• Shock:Human Contact (2010): was, at its heart, an example of what could be done creatively with Shock:Social Science Fiction. Its initial specification was to encourage players to hack at it and figure out how to bring it down from the “orbital view” that it preferred, into a more personal, purpose-built expression of a set of science fiction ideas through characters, relationships, and environmental details.
    • The primary difference at character creation was to split “Links” into “People” and “Identity”
      • People is defined as anyone whose opinion of your actions you care about (rivals, lovers, friends, opponents…)
      • Identity is defined is anything about a character’s beliefs about themselves, including philosophical assertions, abilities and disabilities, wounds, physical presentation, and so forth.
    • Features now explicitly included your appearance and your social position, as well as an open-ended one.
  • The Bloody-Handed Name of Bronze (2014, ongoing): (with its developmental designs, Lover of Jet & Gold, Heart of Bronze, and  The Name of Bronze) I could tell that the Shock: system of character creation, with its up-front establishment of all the elements of a character, was not getting at what I wanted to get at. In the Bronze games, my design assertion was that the sole function of a character creation phase was to give each other enough context and description that everyone could start converging on a shared vision. The game repeatedly asks players to describe in detail and with all the senses (a rule drawn from Meguey Baker’s Thousand and One Nights), and so we need to give players the situation in which they’ll need that description. The games asks you:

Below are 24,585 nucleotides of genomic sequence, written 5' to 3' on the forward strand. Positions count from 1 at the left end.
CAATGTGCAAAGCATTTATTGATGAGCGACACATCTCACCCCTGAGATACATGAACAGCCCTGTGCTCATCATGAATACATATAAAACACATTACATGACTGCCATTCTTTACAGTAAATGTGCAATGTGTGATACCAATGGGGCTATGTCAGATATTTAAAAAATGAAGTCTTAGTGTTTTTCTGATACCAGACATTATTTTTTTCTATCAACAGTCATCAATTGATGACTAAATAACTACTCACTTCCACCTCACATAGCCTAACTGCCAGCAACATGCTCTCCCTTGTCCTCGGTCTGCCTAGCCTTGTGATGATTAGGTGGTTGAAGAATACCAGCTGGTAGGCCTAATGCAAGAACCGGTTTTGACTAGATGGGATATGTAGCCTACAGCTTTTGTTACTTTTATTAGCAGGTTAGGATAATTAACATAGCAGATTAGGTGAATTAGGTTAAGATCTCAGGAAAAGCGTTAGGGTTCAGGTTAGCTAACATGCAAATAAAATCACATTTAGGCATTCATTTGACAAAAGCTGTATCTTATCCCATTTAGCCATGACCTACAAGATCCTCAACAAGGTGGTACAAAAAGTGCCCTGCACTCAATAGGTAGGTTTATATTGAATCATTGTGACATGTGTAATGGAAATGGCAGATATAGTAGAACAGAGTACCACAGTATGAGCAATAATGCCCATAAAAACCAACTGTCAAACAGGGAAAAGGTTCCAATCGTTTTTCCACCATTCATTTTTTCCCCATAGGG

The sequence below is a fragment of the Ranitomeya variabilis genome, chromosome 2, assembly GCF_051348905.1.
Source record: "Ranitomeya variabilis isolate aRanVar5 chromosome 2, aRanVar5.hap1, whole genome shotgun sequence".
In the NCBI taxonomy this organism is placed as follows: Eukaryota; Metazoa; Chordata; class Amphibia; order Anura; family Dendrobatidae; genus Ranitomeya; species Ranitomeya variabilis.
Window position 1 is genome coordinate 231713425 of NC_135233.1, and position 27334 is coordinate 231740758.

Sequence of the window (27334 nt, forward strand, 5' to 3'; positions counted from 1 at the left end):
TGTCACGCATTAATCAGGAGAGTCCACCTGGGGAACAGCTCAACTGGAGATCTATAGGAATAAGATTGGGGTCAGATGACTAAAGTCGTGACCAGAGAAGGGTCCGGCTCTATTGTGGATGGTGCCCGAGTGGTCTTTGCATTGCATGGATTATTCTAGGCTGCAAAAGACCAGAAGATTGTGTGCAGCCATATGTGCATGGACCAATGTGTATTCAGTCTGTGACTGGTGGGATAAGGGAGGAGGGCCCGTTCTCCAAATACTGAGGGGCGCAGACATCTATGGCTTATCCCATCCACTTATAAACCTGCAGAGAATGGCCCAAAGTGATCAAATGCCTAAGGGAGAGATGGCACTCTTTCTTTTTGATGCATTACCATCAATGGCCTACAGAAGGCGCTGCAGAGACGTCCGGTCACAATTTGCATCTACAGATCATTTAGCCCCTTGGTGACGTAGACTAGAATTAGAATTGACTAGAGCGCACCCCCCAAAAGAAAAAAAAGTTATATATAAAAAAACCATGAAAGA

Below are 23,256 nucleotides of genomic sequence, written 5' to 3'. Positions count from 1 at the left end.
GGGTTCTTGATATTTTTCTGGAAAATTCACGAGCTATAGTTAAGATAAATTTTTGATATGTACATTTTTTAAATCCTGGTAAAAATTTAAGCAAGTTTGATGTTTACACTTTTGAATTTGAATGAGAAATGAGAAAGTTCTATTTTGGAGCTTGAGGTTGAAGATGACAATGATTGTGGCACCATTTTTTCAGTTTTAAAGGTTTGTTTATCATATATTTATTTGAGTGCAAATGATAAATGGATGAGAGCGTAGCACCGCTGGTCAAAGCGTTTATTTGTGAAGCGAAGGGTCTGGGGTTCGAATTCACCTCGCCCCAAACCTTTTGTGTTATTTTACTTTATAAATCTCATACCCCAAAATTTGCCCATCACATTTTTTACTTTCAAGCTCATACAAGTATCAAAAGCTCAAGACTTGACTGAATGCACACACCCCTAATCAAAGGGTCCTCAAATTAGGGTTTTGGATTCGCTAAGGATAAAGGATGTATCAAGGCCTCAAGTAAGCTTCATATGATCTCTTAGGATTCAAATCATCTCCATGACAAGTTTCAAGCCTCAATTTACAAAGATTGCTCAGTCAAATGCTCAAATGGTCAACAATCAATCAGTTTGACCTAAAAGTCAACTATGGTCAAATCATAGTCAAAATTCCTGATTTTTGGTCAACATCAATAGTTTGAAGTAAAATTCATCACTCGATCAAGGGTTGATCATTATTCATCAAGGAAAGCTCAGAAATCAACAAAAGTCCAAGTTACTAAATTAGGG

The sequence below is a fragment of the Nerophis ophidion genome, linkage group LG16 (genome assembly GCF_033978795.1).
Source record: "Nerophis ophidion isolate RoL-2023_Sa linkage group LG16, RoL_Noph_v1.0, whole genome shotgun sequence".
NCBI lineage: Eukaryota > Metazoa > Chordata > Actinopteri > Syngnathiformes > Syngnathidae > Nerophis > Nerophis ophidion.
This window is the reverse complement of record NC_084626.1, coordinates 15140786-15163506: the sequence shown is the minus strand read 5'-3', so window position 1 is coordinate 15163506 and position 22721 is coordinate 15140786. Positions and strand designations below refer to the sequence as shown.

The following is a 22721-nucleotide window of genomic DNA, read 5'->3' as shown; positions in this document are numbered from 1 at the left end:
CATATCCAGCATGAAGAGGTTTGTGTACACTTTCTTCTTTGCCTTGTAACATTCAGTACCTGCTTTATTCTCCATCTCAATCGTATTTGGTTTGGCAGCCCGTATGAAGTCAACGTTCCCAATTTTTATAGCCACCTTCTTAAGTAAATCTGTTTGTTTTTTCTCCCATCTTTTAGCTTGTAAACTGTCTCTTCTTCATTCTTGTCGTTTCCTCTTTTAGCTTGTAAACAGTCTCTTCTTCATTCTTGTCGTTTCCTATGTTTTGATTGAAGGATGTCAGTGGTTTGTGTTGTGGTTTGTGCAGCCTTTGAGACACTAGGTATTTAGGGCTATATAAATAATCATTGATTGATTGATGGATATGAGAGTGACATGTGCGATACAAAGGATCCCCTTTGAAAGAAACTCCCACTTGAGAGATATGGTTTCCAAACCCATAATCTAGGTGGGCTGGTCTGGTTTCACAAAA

• Who are you running from and what do they want? Or, who has the authority to issue you orders, and what have they told you to do? What do they want from you?
    • Who (for the very broad definitions of a “person” in the animist context of the game) helped you get away? Or, what awesome thing do you have with you?
    • And that is it! Everything else comes out in play. 
  • A Traveler, Alone: Where The Bloody-Handed Name of Bronze needs to express things to another player, Traveler does not. That means that the game can ask questions of you that you can immediately answer for yourself. And this is what’s exciting about this game to me: it can ask questions like, “When Anashut turns to look at you, you are stunned by their attractiveness. Imagine how they are attractive to you. Their face, their expression, their body.” The rules can just ask you, as a player, to give them characteristics. I don’t have to know, as a designer, that you still have a thing for a particular ex. Hell, you don’t have to know! You’re not answering to anyone but yourself.
    • That also means that the game can ask questions like, “If you are afraid of them, add a red card to your hand. If you recognize them from before, add a yellow card.”
    • It also means, that the game can say, “Lashu is a stout woman with a broad back, a long-ago-broken nose, braided black hair, and wearing greaves and a stiff linen skirt. Her torso is detailed in indigo with pictures of monsters and armies she has defeated. Upon her back is slung a bow as thick as your wrist, and from her waist hangs a quiver of akum-feathered arrows. If you are afraid of her, take a grey card. If you are attracted to her, take a red card. If you would like to test yourself against her, take a grey card.”
    • That way, the rules can alter the course of events by stacking the deck in certain ways that are determined by your character’s internal state.

I’m pretty excited to try this out. I’m hoping I have a tiny, playable example of this in the next month!

What are heroes like in The Fifth World? Absent sedentary, agrarian life, how do their culture heroes demonstrate the values of their society?
What are the rituals of death in The Fifth World? Four centuries after the fall of industrialized society, where you are right now, what do they say about death?